Warehouse managers might think a report of “no problems” means their warehouse is running in top form — but there is a big problem with a report of “no problem.”
You’ve probably heard the story of the Toyota executive who, while touring a plant, asked about the problems that factory faced. When he was told there were no problems, he noted that if there were no problems, there was no need for a manager.
This illustrates a key management lesson that is especially applicable in warehouse optimization: if no problems are being reported, then no improvements of efficiency are being made.
Warehouse optimization is all about continually improving efficiency; a turnback is anything that causes a deviation from the established system. In order to address any inefficiencies, we recommend you tackle them in three parts:
- Turnback Collection: Identifying problems or inefficiencies that exist
- Turnback Response: Addressing and fixing the problems so they don’t happen again
- Implementing Change: Learning from your experience by implementing sustainable improvements
If, while a worker is packing a box, they notice there is an item missing and they leave their station to locate it, this constitutes a turnback. A vigilant manager would notice this deviation and ask what had caused the turnback, but ideally, the worker would report the missing item before starting his or her own search for it. The name of the game is getting these turnbacks reported so that action to remedy them can be taken.
Managers should be constantly on the lookout for turnbacks. While the workers in the warehouse are usually the ones best suited to notice an immediate problem, it is the manager’s job to build an environment that encourages all employees to actively identify these problems.
There are many methodologies in collection turnbacks. They can be as simple as a white board and as extensive as a high-tech Andon system. Following the Lean 5S methodology can also help with collecting turnbacks.
Once a turnback is reported, it’s important to analyze the problem and discover its source. Why is this happening? Is it a substandard ID system? Is there a discrepancy in the order forms, or human error? Is the pick/pack process poorly engineered? Once the problem is identified, the solutions can be formulated that can change future outcomes.
Developing a Culture of Change
It’s crucial to act quickly and proactively to resolve whatever problem is causing the turnback. The act of solving the problem and implementing a change as a part of your warehouse optimization process acts as a positive reinforcement of problem-reporting behavior, in that the changes result in tangible improvements. Inverse reinforcement is true when nothing is reported — the lack of change perpetuates a culture of shrugging off inefficiencies by indicating the feeling that “it won’t matter.”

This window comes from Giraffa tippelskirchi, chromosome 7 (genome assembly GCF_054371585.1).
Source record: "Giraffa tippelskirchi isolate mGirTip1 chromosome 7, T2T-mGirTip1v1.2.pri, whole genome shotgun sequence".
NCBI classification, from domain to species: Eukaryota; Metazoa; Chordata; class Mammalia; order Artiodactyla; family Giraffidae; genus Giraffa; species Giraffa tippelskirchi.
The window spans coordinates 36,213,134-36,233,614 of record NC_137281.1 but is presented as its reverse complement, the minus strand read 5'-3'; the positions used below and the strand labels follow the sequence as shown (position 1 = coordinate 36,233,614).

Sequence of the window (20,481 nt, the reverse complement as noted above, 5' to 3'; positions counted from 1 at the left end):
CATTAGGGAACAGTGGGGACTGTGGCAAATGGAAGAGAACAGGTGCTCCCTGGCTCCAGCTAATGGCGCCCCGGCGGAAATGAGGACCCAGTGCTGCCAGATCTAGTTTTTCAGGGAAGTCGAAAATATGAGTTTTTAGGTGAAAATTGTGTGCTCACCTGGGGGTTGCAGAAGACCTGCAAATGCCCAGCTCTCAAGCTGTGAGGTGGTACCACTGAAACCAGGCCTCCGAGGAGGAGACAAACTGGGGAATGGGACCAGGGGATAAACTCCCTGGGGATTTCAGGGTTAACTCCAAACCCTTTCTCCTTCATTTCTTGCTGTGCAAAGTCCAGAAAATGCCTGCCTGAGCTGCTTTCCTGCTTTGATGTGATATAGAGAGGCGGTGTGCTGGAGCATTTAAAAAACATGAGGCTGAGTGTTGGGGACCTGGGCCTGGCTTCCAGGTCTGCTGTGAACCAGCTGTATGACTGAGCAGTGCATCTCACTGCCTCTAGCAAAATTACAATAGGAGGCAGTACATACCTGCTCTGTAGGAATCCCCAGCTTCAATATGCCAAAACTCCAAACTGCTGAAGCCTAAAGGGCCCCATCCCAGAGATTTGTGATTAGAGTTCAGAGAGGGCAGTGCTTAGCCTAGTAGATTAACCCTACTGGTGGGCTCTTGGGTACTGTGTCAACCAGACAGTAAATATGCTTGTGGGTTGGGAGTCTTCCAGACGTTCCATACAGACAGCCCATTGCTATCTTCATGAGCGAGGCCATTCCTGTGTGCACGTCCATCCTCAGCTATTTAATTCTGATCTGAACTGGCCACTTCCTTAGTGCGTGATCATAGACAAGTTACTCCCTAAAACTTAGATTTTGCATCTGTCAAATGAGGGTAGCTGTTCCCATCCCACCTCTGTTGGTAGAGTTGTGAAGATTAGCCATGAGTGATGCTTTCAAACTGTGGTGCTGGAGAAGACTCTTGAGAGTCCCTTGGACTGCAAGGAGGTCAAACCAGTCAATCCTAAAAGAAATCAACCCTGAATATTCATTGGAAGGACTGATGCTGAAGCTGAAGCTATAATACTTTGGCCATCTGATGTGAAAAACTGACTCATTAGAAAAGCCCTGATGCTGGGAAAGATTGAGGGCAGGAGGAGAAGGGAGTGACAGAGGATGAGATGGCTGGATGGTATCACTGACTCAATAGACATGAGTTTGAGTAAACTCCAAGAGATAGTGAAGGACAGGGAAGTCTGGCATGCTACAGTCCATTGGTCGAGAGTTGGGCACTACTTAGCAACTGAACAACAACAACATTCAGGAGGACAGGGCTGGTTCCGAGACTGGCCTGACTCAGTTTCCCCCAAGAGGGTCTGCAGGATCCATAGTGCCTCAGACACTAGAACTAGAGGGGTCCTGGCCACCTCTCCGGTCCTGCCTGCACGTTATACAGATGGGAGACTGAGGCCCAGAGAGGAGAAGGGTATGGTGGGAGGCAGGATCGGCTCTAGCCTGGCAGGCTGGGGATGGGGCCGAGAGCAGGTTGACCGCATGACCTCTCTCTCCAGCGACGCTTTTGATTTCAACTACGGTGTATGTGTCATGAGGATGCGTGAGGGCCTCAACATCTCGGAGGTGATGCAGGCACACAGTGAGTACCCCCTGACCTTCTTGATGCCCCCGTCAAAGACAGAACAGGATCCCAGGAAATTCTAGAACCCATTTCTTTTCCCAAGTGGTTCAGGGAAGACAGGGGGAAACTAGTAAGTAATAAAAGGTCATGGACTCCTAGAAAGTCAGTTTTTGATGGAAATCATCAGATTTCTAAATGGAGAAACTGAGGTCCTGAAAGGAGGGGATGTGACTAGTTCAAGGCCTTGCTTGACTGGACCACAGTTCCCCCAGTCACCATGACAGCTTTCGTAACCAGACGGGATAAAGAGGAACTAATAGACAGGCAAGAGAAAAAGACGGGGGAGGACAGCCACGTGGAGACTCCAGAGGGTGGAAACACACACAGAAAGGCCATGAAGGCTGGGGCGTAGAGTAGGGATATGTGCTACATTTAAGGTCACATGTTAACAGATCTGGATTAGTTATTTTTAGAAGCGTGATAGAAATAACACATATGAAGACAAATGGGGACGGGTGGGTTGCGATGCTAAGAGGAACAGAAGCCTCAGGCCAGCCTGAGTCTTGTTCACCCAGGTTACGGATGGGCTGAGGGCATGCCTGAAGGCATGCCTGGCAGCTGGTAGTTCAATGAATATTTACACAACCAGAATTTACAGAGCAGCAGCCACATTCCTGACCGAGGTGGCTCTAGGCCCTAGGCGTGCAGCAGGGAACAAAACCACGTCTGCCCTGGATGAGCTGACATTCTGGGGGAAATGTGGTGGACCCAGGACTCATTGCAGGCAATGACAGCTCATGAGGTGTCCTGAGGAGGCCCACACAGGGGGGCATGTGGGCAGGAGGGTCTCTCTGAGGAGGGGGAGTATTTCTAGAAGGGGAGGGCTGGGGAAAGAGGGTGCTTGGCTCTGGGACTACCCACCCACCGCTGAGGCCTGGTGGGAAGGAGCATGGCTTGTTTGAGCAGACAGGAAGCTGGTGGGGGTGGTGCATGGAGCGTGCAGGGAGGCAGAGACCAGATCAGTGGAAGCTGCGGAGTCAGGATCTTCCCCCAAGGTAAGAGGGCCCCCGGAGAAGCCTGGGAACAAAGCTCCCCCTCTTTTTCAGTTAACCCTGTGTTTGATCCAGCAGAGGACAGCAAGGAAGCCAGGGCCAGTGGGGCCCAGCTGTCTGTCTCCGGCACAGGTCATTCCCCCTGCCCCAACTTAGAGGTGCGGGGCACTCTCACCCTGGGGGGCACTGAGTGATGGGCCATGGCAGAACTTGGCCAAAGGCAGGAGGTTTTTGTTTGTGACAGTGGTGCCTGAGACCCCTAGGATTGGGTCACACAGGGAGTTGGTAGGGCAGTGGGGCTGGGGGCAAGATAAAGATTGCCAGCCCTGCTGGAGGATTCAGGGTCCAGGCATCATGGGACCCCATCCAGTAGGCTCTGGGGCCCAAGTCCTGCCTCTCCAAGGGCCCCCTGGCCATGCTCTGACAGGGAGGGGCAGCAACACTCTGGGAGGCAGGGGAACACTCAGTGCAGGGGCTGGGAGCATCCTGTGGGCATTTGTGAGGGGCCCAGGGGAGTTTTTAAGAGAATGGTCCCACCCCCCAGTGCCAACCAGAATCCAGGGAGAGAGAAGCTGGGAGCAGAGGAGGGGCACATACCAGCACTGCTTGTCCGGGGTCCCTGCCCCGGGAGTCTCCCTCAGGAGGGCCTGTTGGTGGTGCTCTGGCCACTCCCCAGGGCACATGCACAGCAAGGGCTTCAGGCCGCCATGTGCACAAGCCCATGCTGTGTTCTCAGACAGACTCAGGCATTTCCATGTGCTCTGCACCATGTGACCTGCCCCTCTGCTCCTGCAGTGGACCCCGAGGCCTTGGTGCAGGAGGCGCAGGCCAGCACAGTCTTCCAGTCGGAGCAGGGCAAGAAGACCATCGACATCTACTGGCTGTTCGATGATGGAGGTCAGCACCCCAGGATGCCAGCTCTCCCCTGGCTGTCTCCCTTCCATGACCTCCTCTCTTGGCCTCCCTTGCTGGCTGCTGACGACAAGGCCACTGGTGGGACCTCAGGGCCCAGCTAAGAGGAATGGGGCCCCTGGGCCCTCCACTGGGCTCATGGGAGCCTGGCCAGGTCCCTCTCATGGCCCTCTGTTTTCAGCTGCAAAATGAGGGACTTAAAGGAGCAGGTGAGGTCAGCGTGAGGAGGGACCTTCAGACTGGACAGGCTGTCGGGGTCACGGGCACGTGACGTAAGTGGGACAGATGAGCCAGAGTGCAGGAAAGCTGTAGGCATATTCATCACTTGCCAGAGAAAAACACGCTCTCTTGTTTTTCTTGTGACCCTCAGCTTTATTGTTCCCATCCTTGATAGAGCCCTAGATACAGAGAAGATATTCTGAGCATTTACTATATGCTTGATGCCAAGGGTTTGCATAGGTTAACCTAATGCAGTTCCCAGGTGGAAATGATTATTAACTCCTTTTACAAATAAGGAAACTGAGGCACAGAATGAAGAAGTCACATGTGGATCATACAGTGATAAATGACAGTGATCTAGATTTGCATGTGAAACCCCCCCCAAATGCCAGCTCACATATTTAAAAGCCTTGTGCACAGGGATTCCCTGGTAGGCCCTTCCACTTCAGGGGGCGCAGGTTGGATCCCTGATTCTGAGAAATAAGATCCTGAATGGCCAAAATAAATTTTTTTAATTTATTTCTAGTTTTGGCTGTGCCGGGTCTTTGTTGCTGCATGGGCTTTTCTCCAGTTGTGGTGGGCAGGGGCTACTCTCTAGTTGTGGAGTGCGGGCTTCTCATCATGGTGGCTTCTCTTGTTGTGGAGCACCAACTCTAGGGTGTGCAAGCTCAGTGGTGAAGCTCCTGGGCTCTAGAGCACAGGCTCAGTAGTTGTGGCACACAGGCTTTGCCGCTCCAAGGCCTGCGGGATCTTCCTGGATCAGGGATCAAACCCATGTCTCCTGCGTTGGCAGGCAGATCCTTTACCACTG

It’s easy enough to implement a rule that problems should be reported — it’s another thing altogether to create and maintain a culture in which speaking up about inefficiencies is accepted and encouraged. Many workplaces may say that they’d like to know about inefficiencies, but in effect punish workers who bring turnbacks to their attention by ignoring them or even blaming them for the problem. Or worse, the turnbacks negatively impact a facility’s dated operational KPIs that ultimately affect the employees’ annual performance.
There is an obvious and fundamental difference between warehouse operations that talk about Lean on a project or function level, and a company that values improving the lives of its employees by engaging them in process improvement as a part of the culture.
In a true Lean warehouse, reporting problems is seen as a good thing — an opportunity for improvement and an important part of warehouse optimization. Many companies will talk about Lean practices in terms of standalone functions like reducing headcount, cutting costs, etc., and the results are clear: dissatisfied customers.
If your workers and managers aren’t finding the problems in your warehouse, you can be sure your customers will. And that will be a big problem.
Andy Dishner is Senior Vice President, Client Solutions at LEGACY Supply Chain Services. He is a seasoned professional with 22 years’ leadership experience in multiple areas of the Supply Chain Industry. Andy has worked for both shipper and 3PL in various leadership roles, starting his career in distribution and fulfillment for a major Retail/Catalog Company. In his 15 years with LEGACY SCS, he has worked in many operations and business development roles, where his efforts have resulted in supply chain efficiencies and bottom line savings for a host of Fortune 500 companies across multiple industry verticals. Currently, he leads LEGACY’S solutions development team which engineers fully integrated supply chain services to include Value-Added Warehousing, International & Domestic Transportation, Customs Brokerage and Installation/Project Management. Andy received both a BS Degree in Logistics and Transportation and an MBA from the University of Tennessee. He is an active member of several Industry organizations including both WERC and CSCMP.